Two decades ago, when most of the pavement in Times Square was reserved for cars, I proposed converting the self-proclaimed Crossroads of the World into a pedestrian paradise named Piazza Broadway. The proposal seemed far-fetched at the time—it was greeted with thunderous silence—but I did my best to sell it. With cars banished, I predicted in 1997, Times Square would be transformed into “a great urban common like the ones at the hearts of European capitals.”
It hasn’t quite worked out that way. Since the city finally turned Broadway into a plaza in 2009, I have yet to hear anyone compare it with Rome’s Piazza Navona or Prague’s Old Town Square. It does not remind you of Piccadilly Circus or Covent Garden. When you find yourself accosted by a cowboy in underpants or a topless woman in body paint and a headdress, it might evoke memories of Times Square’s Midnight Cowboy era and the signs promising “Live Nude Girls,” except that the peep shows have moved from indoor cubicles onto the sidewalk—not the kind of progress I had in mind.
The problem isn’t just the nudity. The desnudas, as the topless women are known, are only the most obvious example of a larger issue: New York still doesn’t know what to do with the planet’s most famous piece of real estate. Times Square is the world’s agora, the global equivalent of what ancient Greeks called the “gathering place” of a city, but it violates the fundamental principles of urban design. A great public space doesn’t just happen. It has to be managed, and city bureaucrats are usually the wrong ones for the job. Under their supervision, the Crossroads of the World has been ceded to some of the tackiest hustlers anywhere. There is a better way.
Tourists head to Times Square hoping for the quintessential Gotham experience, but what do they find? Mobs of pedestrians trying to squeeze around enormous carts selling hot dogs and kebabs. Street vendors hawking pictures of Marilyn Monroe and posters with messages like “Wine! How classy people get wasted.” Fake Buddhist monks begging for money. Living statues, the Naked Cowboy, topless women, and a horde of costumed cartoon characters, all pressuring tourists to pay them for a picture—because nothing says New York like a selfie with the Hulk.
The scene is even less appealing to non-tourists. When Broadway was first closed to cars, a survey showed that New Yorkers working in the area were much more satisfied with their neighborhood. But their satisfaction has since declined because of the problems known to urban planners as “pedlock” (pedestrian gridlock) and “streetscape schlock.” The purveyors of schlock have taken over Times Square not because they’re talented but because they’re persistent—and because the city has let them have their way.
Times Square has always been an accidental agora. The ancient Greeks, like urbanites throughout history, deliberately left open space at the hearts of their cities for people, merchants, and entertainers to mingle. When a commission drew New York’s street grid in the early nineteenth century, it considered leaving room for plazas, but the commissioners decided against it because the value of land in Manhattan was “so uncommonly great.” Their planned grid did include a few big public spaces—a marketplace around East 10th Street and a parade ground in midtown—but these areas instead ended up with homes and businesses.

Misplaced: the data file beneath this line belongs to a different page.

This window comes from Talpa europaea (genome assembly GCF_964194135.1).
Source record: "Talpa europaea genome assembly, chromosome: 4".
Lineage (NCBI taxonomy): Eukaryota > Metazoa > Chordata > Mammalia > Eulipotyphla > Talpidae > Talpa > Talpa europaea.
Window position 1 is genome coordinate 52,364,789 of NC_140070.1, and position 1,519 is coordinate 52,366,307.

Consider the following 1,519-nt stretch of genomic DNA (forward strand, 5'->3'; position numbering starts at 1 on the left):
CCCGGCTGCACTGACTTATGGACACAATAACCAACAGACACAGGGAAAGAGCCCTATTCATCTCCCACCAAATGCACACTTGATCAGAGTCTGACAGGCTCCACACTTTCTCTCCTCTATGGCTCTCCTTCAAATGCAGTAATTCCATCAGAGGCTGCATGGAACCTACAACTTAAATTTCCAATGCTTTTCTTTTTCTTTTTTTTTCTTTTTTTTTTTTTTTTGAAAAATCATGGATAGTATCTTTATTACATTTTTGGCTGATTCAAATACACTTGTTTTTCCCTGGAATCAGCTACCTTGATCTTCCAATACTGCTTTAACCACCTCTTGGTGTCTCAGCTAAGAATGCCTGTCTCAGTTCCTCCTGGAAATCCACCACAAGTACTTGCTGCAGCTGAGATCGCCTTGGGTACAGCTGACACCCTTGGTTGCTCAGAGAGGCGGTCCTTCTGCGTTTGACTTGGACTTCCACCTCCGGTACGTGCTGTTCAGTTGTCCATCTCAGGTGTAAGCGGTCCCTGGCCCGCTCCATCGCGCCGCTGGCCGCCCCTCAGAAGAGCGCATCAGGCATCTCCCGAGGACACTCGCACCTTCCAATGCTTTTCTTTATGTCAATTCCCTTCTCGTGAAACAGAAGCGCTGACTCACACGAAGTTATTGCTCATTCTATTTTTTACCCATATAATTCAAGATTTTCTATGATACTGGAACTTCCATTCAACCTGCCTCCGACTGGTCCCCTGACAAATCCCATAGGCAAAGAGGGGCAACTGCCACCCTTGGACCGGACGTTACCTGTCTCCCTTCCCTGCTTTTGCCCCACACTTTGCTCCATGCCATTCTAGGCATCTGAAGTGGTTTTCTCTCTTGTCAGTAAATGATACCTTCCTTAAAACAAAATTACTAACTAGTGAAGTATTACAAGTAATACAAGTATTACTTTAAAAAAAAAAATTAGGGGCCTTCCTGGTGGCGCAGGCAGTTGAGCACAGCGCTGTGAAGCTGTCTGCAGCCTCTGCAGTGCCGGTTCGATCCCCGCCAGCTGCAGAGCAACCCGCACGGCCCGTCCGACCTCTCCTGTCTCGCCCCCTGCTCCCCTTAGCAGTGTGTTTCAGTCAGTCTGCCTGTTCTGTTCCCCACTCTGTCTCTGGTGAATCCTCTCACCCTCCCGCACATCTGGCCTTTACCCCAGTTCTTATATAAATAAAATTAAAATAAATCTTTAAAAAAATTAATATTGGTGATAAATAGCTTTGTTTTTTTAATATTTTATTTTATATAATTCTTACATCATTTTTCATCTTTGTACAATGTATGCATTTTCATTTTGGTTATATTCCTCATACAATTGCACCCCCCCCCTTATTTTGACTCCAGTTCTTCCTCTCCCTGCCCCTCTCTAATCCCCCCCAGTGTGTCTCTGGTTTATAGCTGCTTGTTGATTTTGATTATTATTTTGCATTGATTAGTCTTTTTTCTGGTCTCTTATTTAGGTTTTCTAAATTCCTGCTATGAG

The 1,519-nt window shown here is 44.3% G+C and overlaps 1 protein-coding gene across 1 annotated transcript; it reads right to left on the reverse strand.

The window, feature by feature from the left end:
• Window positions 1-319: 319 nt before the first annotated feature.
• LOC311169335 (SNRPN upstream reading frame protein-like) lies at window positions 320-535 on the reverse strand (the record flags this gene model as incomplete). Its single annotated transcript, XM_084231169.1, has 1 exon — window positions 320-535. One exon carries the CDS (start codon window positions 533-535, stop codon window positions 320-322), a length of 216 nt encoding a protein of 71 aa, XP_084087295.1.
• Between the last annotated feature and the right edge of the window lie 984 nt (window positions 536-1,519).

As Manhattanites moved uptown, stores and theaters moved along with them, clustering at the intersections of Broadway with each avenue. The intersections were called squares, but they were nothing of the sort. Times Square wasn’t a plaza with benches and paths for pedestrians, and it wasn’t square. As Broadway sliced diagonally across Seventh Avenue, the triangles between the avenues formed a giant bowtie of empty pavement that bore no resemblance to the Athenian agora. Socrates and Plato would have found themselves drowned out by the traffic noise.
What it lacked in charm, though, Times Square made up for in location. In 1904, the year the subway opened, the square formerly known as Longacre took the name of its new anchor tenant, the New York Times, which moved there to be at the hub of the new system. The Times celebrated its new skyscraper on December 31 with an all-day festival, culminating in a lavish fireworks display. Until then, New Year’s Eve revelers had gathered downtown at Trinity Church, but the fireworks and the subway brought some 200,000 people to Times Square, and a new tradition was born. When the city banned the fireworks a few years later, the Times came up with a nonflammable alternative on its roof by lowering a giant illuminated ball down the flagpole. Times Square became the place to gather for big events, the hub offering the latest news (on the lighted zipper) and the best in mass entertainment—until the masses were diverted to movies and television.
Times Square then became the hub for porn, peep shows, prostitution, drugs, and crime. It didn’t revive until city officials, including the police, joined with local businesses in applying the Broken Windows approach to reducing public disorder. They focused on removing the visible signs of disorder: graffiti and trash, seedy massage parlors and other X-rated businesses, aggressive panhandlers, and sleeping vagrants. The cleanup and the accompanying dramatic drop in crime during the 1990s made Times Square safe for Disney and everyone else. But safety, while essential, isn’t enough to make a great public space. There’s another crucial ingredient, as you can see just a block away from Times Square.